There was just something missing. And it was hard to put my finger on it. Everything looked so good in the computer, and yet what Father had gotten was not Medicine but Healthcare—Medicine without a soul.

What do I mean by “soul”?

I mean what Father did not get.

Presence. Attention. Judgment. Kindness.

Above all, responsibility. No one took responsibility for the story. The essence of Medicine is story-finding the right story, understanding the true story, being unsatisfied with a story that does not make sense. Healthcare, on the other hand, deconstructs story into thousands of tiny pieces-pages of boxes and check marks for which no one is responsible.

A robot doctor could have cared for my father just as well.

— Victoria Sweet, Slow Medicine

If change is possible, carrying it out will be difficult, because we have adapted our lives to conform to social media’s pleasures and torments. It’s seemingly as hard to give up on social media as it was to give up smoking en masse, like Americans did in the 20th century. Quitting that habit took decades of regulatory intervention, public-relations campaigning, social shaming, and aesthetic shifts. At a cultural level, we didn’t stop smoking just because the habit was unpleasant or uncool or even because it might kill us. We did so slowly and over time, by forcing social life to suffocate the practice. That process must now begin in earnest for social media.

Ian Bogost

And never a less

The absolute is available to everyone in every age. There never was a more holy age than ours, and never a less.

— Annie Dillard, For the Time Being

Sometimes we may reflect upon the nature of sacrifice. How often no lasting good is achieved without considerable cost to someone. We think of the lives of truly great men and women and how their great deeds have not influenced the lives of others without sacrifice. There is no need to be morbid, for often the sacrifices were cheerfully made. But it seems to be a principle of life that the lower must be denied to gain the higher, that no situation or person is redeemed without cost. Naturally we think of the One Great Sacrifice, now represented for us in poignant symbols in the broken bread and poured-out wine. We are to receive these things, this very Person, not only for our comfort and inspiration, but that we too may share, in a minor way no doubt, in the whole vast work of costly redemption. In our receiving of the sacrificial food there lies not only a deliberate allying of ourselves with the work of Christ, but an acceptance of the strength and joy to make whatever sacrifices come our way with courage and good humour.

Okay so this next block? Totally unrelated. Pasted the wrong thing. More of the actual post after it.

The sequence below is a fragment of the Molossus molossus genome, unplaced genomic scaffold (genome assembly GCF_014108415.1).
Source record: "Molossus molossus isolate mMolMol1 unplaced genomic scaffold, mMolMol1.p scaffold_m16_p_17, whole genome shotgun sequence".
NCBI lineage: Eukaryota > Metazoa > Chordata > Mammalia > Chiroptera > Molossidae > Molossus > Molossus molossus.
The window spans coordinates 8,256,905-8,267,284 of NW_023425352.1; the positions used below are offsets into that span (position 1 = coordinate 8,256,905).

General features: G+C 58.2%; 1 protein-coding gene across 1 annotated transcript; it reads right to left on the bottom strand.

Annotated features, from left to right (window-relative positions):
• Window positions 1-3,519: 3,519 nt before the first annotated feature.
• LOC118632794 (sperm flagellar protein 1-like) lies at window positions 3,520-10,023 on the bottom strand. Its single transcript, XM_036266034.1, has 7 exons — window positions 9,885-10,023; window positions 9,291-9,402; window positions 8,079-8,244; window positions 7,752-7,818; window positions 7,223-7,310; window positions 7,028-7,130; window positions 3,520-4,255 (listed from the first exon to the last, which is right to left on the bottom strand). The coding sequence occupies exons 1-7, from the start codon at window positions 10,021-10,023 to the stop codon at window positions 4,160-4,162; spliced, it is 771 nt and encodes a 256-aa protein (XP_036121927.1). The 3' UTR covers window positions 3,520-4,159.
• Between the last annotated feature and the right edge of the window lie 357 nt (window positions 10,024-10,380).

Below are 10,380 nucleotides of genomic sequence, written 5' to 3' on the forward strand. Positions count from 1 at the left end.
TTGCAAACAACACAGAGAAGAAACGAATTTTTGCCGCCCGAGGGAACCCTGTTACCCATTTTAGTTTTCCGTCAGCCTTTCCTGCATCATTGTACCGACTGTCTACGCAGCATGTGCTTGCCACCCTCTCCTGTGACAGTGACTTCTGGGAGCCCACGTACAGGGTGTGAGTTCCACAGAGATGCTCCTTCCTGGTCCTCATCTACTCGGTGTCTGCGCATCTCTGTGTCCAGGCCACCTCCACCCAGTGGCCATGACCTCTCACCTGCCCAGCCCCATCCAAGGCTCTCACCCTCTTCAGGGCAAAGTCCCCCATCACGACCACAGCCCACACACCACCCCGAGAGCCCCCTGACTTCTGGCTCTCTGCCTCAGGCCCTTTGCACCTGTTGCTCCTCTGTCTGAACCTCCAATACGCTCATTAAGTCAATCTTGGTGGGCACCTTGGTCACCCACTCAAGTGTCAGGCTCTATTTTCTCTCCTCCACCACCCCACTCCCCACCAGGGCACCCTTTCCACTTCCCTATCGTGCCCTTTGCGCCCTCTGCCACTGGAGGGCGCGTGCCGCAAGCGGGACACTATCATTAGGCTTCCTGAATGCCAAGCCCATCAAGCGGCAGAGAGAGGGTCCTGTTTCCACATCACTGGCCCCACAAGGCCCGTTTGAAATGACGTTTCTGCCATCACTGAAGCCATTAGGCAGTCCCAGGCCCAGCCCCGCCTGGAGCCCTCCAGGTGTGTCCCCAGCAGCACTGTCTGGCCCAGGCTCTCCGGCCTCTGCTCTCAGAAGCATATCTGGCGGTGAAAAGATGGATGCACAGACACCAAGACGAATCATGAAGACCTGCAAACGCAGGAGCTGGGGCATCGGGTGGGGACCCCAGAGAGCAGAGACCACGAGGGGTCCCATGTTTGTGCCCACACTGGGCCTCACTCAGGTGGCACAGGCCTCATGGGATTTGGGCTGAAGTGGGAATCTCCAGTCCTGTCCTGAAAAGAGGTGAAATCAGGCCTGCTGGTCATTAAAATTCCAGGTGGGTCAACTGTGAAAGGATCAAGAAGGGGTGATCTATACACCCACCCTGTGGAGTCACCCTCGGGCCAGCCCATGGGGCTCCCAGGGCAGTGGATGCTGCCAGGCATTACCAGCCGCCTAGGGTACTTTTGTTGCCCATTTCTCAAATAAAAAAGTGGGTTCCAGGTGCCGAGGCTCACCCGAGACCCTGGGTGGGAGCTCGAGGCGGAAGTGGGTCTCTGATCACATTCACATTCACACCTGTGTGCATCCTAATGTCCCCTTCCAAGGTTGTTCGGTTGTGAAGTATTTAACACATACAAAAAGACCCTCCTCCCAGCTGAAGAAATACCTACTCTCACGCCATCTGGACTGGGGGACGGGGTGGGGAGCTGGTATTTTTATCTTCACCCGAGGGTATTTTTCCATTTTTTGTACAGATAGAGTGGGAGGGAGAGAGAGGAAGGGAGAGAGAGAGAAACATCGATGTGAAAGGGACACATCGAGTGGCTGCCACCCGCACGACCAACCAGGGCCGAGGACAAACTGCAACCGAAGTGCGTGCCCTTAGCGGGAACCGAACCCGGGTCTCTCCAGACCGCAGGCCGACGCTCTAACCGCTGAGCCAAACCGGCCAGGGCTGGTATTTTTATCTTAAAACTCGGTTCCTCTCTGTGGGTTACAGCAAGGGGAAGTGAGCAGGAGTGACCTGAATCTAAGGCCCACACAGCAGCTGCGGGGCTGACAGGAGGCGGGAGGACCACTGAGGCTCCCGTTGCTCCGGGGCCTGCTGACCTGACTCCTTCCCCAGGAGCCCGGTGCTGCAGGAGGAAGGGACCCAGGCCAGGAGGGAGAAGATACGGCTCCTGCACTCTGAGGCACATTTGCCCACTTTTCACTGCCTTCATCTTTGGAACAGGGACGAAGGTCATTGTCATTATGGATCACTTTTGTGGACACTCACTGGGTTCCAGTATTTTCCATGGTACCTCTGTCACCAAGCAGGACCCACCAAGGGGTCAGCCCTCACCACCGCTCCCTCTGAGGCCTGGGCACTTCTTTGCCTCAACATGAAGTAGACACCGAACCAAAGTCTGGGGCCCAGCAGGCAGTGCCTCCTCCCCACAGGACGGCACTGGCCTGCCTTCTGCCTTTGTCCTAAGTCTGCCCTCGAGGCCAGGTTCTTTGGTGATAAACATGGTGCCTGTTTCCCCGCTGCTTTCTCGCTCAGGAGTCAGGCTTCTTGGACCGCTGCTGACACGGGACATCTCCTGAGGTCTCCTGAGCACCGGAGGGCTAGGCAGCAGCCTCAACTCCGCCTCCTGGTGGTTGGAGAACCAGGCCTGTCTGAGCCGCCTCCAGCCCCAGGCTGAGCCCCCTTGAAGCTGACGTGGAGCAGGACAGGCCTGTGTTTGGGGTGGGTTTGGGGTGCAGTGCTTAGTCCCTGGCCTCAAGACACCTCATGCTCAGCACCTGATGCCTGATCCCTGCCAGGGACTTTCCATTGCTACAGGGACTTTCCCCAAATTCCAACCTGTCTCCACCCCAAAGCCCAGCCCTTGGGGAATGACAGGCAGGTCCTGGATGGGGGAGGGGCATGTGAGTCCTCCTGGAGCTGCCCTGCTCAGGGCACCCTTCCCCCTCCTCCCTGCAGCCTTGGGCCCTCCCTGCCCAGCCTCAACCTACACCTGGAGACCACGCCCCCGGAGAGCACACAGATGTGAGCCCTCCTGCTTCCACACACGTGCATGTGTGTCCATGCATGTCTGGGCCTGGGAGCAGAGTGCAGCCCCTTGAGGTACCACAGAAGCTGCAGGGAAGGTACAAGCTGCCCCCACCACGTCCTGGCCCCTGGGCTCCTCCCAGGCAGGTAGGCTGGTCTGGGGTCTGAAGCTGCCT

— J.B. Phillips, Appointment with God

So the devil enjoys himself

In a remarkably modern-sounding passage, Luther writes: “If in the Old Testament God himself ordered lepers to be banished from the community and compelled to live outside the city to prevent contamination [Leviticus 13-14], we must do the same with this dangerous pestilence so that anyone who becomes infected will stay away from other persons, or allow himself to be taken away and given speedy help with medicine. Under such circumstances it is our duty to assist such a person and not forsake him in his plight, as I have repeatedly pointed out before. Then the poison is stopped in time, which benefits not only the individual but also the whole community, which might be contaminated if one person is permitted to infect others. Our plague here in Wittenberg has been caused by nothing but filth. The air, thank God, is still clean and pure, but some few have been contaminated because of the laziness or recklessness of some. So the devil enjoys himself at the terror and flight which he causes among us. May God thwart him! Amen.”

— Timothy Keller, Hope In Times of Fear

Actual mental illness is grubby, sad, gross, dispiriting, destabilizing, undermining, exhausting, unpalatable, ugly, and definitely not politically correct. But people like Serrano have marinated for so long in an online culture about mental illness that treats it as a positive set of charming personality quirks that they’re completely incapable of looking actual madness in the face. I so desperately wish people like that could spend some time in a psychiatric facility. Not some boutique upscale hotel for the Ivy-league grads with self-diagnosed depression and anxiety, but the kind of places where the involuntarily committed are sent after being taken off of the streets. The kind of people who left to their own devices would smear shit on the walls, who believe that the Jews are tracking them through the fillings in their teeth, who want to strike first before some shadowy threat strikes them. It doesn’t look like Tumblr.

Here’s what I can tell you for sure: so many self-styled supporters of the mentally ill support the mentally ill only when it’s convenient, only when it’s easy. What a convenient way to imagine mental illness, that it never makes you sympathize with the unsympathetic! What a beautiful mental construct you’ve created, where you’re never forced into the uncomfortable position of feeling for someone you don’t want to feel for.

— Freddie deBoer, “The Incoherence and Cruelty of Mental Illness as Meme”